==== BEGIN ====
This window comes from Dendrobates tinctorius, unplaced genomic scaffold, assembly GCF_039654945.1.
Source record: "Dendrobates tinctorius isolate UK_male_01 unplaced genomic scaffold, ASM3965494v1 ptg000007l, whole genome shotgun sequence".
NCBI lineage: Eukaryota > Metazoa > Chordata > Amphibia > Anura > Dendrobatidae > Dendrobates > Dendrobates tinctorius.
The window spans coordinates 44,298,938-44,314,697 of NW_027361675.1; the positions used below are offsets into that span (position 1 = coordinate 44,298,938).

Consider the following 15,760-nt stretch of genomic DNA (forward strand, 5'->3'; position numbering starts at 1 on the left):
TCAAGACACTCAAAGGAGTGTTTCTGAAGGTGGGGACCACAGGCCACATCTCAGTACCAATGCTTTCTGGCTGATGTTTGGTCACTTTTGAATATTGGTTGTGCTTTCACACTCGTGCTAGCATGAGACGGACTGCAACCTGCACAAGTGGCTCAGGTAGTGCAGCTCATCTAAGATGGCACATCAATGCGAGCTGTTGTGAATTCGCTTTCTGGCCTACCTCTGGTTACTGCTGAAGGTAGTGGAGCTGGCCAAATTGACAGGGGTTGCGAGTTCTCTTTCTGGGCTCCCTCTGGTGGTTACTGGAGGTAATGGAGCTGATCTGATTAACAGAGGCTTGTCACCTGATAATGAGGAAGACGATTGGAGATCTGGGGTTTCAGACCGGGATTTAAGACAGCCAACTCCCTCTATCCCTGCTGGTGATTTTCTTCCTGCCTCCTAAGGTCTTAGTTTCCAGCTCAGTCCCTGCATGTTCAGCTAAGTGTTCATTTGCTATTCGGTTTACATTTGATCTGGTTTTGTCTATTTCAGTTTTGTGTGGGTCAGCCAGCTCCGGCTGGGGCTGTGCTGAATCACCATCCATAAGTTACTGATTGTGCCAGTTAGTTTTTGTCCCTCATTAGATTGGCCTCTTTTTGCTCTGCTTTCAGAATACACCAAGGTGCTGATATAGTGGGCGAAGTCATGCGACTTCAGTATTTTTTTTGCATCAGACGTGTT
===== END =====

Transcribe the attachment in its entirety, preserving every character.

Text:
This window comes from Dendrobates tinctorius, unplaced genomic scaffold, assembly GCF_039654945.1.
Source record: "Dendrobates tinctorius isolate UK_male_01 unplaced genomic scaffold, ASM3965494v1 ptg000007l, whole genome shotgun sequence".
NCBI lineage: Eukaryota > Metazoa > Chordata > Amphibia > Anura > Dendrobatidae > Dendrobates > Dendrobates tinctorius.
The window spans coordinates 44,298,938-44,314,697 of NW_027361675.1; the positions used below are offsets into that span (position 1 = coordinate 44,298,938).

Consider the following 15,760-nt stretch of genomic DNA (forward strand, 5'->3'; position numbering starts at 1 on the left):
TCAAGACACTCAAAGGAGTGTTTCTGAAGGTGGGGACCACAGGCCACATCTCAGTACCAATGCTTTCTGGCTGATGTTTGGTCACTTTTGAATATTGGTTGTGCTTTCACACTCGTGCTAGCATGAGACGGACTGCAACCTGCACAAGTGGCTCAGGTAGTGCAGCTCATCTAAGATGGCACATCAATGCGAGCTGTTGTGAATTCGCTTTCTGGCCTACCTCTGGTTACTGCTGAAGGTAGTGGAGCTGGCCAAATTGACAGGGGTTGCGAGTTCTCTTTCTGGGCTCCCTCTGGTGGTTACTGGAGGTAATGGAGCTGATCTGATTAACAGAGGCTTGTCACCTGATAATGAGGAAGACGATTGGAGATCTGGGGTTTCAGACCGGGATTTAAGACAGCCAACTCCCTCTATCCCTGCTGGTGATTTTCTTCCTGCCTCCTAAGGTCTTAGTTTCCAGCTCAGTCCCTGCATGTTCAGCTAAGTGTTCATTTGCTATTCGGTTTACATTTGATCTGGTTTTGTCTATTTCAGTTTTGTGTGGGTCAGCCAGCTCCGGCTGGGGCTGTGCTGAATCACCATCCATAAGTTACTGATTGTGCCAGTTAGTTTTTGTCCCTCATTAGATTGGCCTCTTTTTGCTCTGCTTTCAGAATACACCAAGGTGCTGATATAGTGGGCGAAGTCATGCGACTTCAGTATTTTTTTTGCATCAGACGTGTT